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|Material Type:||Government publication, State or province government publication|
|All Authors / Contributors:||
|Description:||ix, 380 pages : illustrations ; 24 cm|
|Contents:||pt. I. Unconsciousness and the First Premises of Desire. 1. The Roots of Fear and Repulsion. The abyss containing the debris from the Great Flood. Antiquity's codification of the sea's anger. 2. The First Steps towards Admiration. The enchantment of the watery mirror and the source of profound certainty. A receptacle for divine wonders. The admirable road to Scheveningen. The pleasure of interpretation: the pilgrimage to the shores of Campania --
pt. II. The Pattern of a New Pleasure. 3. A New Harmony between the Body and the Sea. The shift of anxieties and desires. Bathing, the beach, and self-experience, or the ambivalent pleasure of suffocation. Caring for oneself and seaside holiday-making, or a life-style rich in obscure joys. 4. Penetrating the World's Enigmas. The archives of the earth. Where the world becomes dry. The scholar's feats of valour. 5. The Freshness of Wonder. The sublime cliffs of the sea's Gothic blackness. A belated awareness of marine picturesqueness.
|Other Titles:||Territoire du vide.|
|Responsibility:||Alain Corbin ; translated by Jocelyn Phelps.|
Corbin argues that with few exceptions people living before the eighteenth century knew nothing of the attractions of the coast, the visual delight of the sea, the desire to brave the force of the waves or to feel the coolness of sand against the skin. The image of the ocean in the popular consciousness was coloured by Biblical and mythical recollections of sea monsters, voracious whales, and catastrophic floods. It was perceived as sinister and unchanging, a dark, unfathomable force inspiring horror rather than attraction. These associations of catastrophe and fear in the minds of Europeans intensified the repulsion they felt towards deserted and dismal shores.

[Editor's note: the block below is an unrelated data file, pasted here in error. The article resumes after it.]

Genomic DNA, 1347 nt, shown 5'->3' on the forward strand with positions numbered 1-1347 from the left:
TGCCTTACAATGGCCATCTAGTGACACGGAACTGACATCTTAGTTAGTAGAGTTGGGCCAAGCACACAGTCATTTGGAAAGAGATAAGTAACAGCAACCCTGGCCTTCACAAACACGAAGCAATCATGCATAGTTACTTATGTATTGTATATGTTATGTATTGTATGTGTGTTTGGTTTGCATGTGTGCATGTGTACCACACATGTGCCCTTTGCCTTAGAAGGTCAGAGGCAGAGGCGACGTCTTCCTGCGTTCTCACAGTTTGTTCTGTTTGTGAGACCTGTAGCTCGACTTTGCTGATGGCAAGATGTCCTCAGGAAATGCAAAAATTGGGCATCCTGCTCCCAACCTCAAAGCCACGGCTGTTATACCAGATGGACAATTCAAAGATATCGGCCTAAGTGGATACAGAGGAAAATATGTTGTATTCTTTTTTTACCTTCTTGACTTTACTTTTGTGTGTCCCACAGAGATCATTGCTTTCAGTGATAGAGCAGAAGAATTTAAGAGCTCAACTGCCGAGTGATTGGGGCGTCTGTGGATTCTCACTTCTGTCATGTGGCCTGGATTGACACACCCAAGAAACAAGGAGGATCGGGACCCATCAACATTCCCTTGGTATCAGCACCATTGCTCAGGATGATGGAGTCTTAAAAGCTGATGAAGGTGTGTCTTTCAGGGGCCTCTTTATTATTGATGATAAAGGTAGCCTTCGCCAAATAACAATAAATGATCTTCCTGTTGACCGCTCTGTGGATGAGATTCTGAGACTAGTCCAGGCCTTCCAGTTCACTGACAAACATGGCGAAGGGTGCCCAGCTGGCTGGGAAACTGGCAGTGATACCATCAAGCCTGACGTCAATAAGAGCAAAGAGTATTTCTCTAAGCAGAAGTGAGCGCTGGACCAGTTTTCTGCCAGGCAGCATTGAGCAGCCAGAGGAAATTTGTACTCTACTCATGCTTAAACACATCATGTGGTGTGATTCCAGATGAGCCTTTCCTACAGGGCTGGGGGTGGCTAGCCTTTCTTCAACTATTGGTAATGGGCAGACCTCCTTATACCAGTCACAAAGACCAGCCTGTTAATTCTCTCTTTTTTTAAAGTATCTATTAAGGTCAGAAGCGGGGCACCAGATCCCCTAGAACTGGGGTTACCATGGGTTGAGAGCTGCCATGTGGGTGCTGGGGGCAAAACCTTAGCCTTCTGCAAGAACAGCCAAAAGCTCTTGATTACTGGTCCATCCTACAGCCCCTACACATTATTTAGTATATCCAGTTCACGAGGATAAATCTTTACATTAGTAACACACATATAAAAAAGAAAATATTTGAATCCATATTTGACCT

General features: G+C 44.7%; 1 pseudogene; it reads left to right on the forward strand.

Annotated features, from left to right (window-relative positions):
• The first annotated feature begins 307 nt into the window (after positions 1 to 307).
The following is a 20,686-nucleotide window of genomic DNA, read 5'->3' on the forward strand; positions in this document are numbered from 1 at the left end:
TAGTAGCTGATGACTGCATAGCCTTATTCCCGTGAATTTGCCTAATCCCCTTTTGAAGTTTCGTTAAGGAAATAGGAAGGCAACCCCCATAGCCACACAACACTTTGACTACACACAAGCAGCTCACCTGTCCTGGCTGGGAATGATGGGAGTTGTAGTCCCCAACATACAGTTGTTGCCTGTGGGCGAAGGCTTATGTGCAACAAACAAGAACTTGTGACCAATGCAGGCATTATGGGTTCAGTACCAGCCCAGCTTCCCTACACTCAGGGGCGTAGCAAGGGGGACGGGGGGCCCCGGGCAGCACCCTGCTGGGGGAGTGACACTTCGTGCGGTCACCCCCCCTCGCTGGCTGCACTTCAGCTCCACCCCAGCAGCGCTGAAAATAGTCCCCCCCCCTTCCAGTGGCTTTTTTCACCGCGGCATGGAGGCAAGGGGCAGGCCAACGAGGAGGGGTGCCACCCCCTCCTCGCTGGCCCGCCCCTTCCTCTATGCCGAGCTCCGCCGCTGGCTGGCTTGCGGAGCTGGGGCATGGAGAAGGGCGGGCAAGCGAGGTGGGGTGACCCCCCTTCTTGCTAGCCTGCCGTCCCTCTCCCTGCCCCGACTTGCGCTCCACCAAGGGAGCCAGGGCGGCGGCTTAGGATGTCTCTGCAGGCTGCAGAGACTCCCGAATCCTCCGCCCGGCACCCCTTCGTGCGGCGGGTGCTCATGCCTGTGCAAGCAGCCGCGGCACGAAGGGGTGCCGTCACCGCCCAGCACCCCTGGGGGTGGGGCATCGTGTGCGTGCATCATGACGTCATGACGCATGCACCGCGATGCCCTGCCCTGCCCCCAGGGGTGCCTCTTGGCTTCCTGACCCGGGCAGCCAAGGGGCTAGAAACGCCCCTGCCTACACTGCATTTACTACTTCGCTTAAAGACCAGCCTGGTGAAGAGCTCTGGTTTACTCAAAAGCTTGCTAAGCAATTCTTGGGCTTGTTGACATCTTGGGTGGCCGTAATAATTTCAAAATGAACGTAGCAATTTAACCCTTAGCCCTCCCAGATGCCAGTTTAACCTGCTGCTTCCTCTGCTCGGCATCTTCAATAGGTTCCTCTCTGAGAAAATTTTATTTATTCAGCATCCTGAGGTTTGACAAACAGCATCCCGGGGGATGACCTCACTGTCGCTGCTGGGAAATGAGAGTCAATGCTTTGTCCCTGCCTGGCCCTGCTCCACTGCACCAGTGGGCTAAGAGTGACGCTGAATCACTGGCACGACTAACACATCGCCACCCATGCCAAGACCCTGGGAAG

Corbin sets out to show how, with the Enlightenment, a profound change occurred in people's attitudes towards the sea. During the most important period, between 1750 and 1840, the discovery of the seaside as a place of pleasure and relaxation led to the rapid growth of British coastal towns such as Brighton, followed by other resorts in Europe, from Deauville to Marbella and the Greek Isles. With abundant references to the literature and visual arts of the period, Corbin describes the changing habits and fashions of visitors to these resorts, from the patients sent under doctors' orders to bathe in ice-cold sea water, to the women bathers of the nineteenth century who avoided indiscreet gazes by entering the waves through specially designed wagons.
This major new work will be of interest to students and researchers in the history of early modern society, culture, literature, and art, and anyone interested in the changing ways in which the sea and the shore have been perceived in Western culture.
- Europe -- Civilization -- 18th century.
- Europe -- Civilization -- 19th century.
- Ocean -- Social aspects -- Europe -- History -- 18th century.
- Ocean -- Social aspects -- Europe -- History -- 19th century.
- Sea in literature.
- Seashore in literature.
- Seashore -- Europe -- History -- 18th century.
- Seashore -- Europe -- History -- 19th century.
- Ocean -- Social aspects.